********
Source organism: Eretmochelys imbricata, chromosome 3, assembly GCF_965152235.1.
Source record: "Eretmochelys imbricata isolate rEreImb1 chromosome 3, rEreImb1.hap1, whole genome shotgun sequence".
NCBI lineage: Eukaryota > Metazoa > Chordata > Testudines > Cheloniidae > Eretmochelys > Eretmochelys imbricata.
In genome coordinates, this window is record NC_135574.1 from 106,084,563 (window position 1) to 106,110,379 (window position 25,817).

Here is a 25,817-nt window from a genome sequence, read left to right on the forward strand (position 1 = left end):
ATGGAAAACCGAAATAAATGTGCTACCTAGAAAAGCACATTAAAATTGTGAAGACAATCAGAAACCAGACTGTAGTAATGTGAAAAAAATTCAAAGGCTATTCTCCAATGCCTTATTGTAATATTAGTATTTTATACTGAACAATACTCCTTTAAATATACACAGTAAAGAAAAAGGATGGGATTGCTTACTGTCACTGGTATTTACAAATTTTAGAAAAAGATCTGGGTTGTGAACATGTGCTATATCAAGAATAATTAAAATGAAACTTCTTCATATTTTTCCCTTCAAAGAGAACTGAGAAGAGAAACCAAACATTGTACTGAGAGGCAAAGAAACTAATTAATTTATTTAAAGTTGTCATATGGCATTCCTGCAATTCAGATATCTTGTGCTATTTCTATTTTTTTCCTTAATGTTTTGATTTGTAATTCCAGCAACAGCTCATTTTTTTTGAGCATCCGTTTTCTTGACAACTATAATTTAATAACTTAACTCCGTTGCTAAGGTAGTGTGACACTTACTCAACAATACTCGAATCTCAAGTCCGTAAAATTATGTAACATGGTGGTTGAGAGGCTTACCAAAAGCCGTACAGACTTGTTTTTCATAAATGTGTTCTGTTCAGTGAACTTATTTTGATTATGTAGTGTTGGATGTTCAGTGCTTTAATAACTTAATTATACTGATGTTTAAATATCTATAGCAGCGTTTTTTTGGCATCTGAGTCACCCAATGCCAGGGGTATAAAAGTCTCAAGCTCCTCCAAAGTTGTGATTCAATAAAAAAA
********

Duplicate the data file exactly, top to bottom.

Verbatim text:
Source organism: Eretmochelys imbricata, chromosome 3, assembly GCF_965152235.1.
Source record: "Eretmochelys imbricata isolate rEreImb1 chromosome 3, rEreImb1.hap1, whole genome shotgun sequence".
NCBI lineage: Eukaryota > Metazoa > Chordata > Testudines > Cheloniidae > Eretmochelys > Eretmochelys imbricata.
In genome coordinates, this window is record NC_135574.1 from 106,084,563 (window position 1) to 106,110,379 (window position 25,817).

Here is a 25,817-nt window from a genome sequence, read left to right on the forward strand (position 1 = left end):
ATGGAAAACCGAAATAAATGTGCTACCTAGAAAAGCACATTAAAATTGTGAAGACAATCAGAAACCAGACTGTAGTAATGTGAAAAAAATTCAAAGGCTATTCTCCAATGCCTTATTGTAATATTAGTATTTTATACTGAACAATACTCCTTTAAATATACACAGTAAAGAAAAAGGATGGGATTGCTTACTGTCACTGGTATTTACAAATTTTAGAAAAAGATCTGGGTTGTGAACATGTGCTATATCAAGAATAATTAAAATGAAACTTCTTCATATTTTTCCCTTCAAAGAGAACTGAGAAGAGAAACCAAACATTGTACTGAGAGGCAAAGAAACTAATTAATTTATTTAAAGTTGTCATATGGCATTCCTGCAATTCAGATATCTTGTGCTATTTCTATTTTTTTCCTTAATGTTTTGATTTGTAATTCCAGCAACAGCTCATTTTTTTTGAGCATCCGTTTTCTTGACAACTATAATTTAATAACTTAACTCCGTTGCTAAGGTAGTGTGACACTTACTCAACAATACTCGAATCTCAAGTCCGTAAAATTATGTAACATGGTGGTTGAGAGGCTTACCAAAAGCCGTACAGACTTGTTTTTCATAAATGTGTTCTGTTCAGTGAACTTATTTTGATTATGTAGTGTTGGATGTTCAGTGCTTTAATAACTTAATTATACTGATGTTTAAATATCTATAGCAGCGTTTTTTTGGCATCTGAGTCACCCAATGCCAGGGGTATAAAAGTCTCAAGCTCCTCCAAAGTTGTGATTCAATAAAAAAA